06/30/13 433 W, 2 I - + 11 - 4 Raleigh Fire Department to Add Air Supply Truck

Press release. When a fire erupts you know that fire fighters, fire trucks, hoses and ladders are needed to combat the flames. But what of the air supply the fire fighters require to get inside and battle the fire. The Raleigh City Council has approved the initial $105,000 needed for a new air supply truck for the City of Raleigh Fire Department. The total cost of the air supply truck is approximately $650,000. The air supply truck being used by the Fire Department is 12-years-old and has more than 90,000 miles. The truck has required $65,000 in repairs since 2005 and is requiring maintenance and repairs more frequently. Read entire press release.

More information, you say? Here's some of what I'm gathering for the coming issue(s) of the Raleigh Fire Department Newsletter. The current air truck is housed at Station 5. Staffed with a driver-operator, it's a 2002 International/SVI mobile air unit. The truck, with a two-person commercial chassis, is equipped with a cascade system and bottle storage, as well as a light tower and generator. The new truck is being spec'ed as a larger vehicle. Custom cab with three doors, with a third door behind the driver leading to a combination SCBA repair/work station and command post module. The truck will be about the size of an engine, and with extensive compartment space. Thus it can also carry fireground support equipment. Expected delivery is spring or early summer, which will coincide with new SCBA systems. All self-contained breathing apparatus are being replaced in FY14. New bottles and new masks are coming, along with Pak Tracker technology.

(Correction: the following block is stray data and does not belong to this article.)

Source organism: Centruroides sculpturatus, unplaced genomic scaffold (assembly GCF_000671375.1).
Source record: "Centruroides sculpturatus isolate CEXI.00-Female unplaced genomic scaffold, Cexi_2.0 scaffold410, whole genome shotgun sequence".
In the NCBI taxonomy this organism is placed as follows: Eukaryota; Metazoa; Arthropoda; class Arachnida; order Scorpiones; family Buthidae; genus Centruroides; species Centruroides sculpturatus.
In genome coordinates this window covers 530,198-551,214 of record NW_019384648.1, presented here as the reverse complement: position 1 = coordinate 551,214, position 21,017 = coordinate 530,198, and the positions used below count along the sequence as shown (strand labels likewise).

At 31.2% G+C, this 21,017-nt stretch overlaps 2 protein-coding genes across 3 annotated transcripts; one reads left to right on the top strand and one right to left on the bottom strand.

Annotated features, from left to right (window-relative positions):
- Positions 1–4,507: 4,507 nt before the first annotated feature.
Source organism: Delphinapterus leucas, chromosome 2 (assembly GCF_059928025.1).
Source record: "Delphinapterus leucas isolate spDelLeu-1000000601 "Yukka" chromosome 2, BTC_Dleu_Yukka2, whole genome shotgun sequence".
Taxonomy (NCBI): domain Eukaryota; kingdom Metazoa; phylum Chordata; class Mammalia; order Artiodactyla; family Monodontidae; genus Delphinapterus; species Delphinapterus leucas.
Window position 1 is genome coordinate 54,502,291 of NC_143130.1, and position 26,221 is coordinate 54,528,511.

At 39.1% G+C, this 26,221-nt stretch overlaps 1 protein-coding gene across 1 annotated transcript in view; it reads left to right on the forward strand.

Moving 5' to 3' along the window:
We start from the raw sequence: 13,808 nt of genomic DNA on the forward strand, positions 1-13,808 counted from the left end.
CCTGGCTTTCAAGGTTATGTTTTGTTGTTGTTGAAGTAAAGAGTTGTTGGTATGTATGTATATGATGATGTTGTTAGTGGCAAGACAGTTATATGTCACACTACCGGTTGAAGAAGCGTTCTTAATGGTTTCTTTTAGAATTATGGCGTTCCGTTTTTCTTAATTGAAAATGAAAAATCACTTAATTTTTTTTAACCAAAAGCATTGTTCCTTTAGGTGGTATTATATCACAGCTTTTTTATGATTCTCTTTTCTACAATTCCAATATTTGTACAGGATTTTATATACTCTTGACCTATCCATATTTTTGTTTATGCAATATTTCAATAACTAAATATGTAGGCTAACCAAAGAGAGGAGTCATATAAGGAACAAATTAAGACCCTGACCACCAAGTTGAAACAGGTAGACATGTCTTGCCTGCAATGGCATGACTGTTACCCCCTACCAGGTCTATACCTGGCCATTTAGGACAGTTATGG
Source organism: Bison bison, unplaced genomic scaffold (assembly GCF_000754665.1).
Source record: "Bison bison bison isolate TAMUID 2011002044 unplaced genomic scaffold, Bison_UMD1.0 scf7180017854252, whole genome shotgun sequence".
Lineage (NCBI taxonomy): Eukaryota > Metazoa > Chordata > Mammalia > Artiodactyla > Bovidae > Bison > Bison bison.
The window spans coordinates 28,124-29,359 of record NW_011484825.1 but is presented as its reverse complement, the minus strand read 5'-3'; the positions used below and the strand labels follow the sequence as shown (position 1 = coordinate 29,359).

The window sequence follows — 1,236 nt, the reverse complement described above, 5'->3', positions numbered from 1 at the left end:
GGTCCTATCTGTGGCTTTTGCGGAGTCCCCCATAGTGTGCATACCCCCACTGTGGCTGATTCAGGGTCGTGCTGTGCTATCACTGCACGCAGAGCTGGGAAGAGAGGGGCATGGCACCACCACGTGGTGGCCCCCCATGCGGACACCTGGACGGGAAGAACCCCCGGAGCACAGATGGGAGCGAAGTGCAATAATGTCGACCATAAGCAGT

Next question, what's the historical perspective here? First and foremost, who had the first air truck in Wake County? Does that title go to Six Forks Volunteer Fire Department? They had a trailer-mounted cascade system by the early 1980s. They also provided the first mobile air support for the Raleigh Fire Department, and were requested as mutual aid for major fires. The city's first air truck was a 1988 GMC/Union City extended panel van. Delivered that summer, it was placed in service on August 9, 1988. The truck was a two-parter: half mobile command post, half mobile air unit. Because of its extended length, the policy for response was without lights and siren. The truck was housed at Station 1 until 1991. It was replaced in 2002, and converted to a haz-mat support vehicle (minutes removed cascade system) in 2003. Three years later, it was converted to a mobile command post by personnel who remodeled the interior. It is presently parked behind Station 16.


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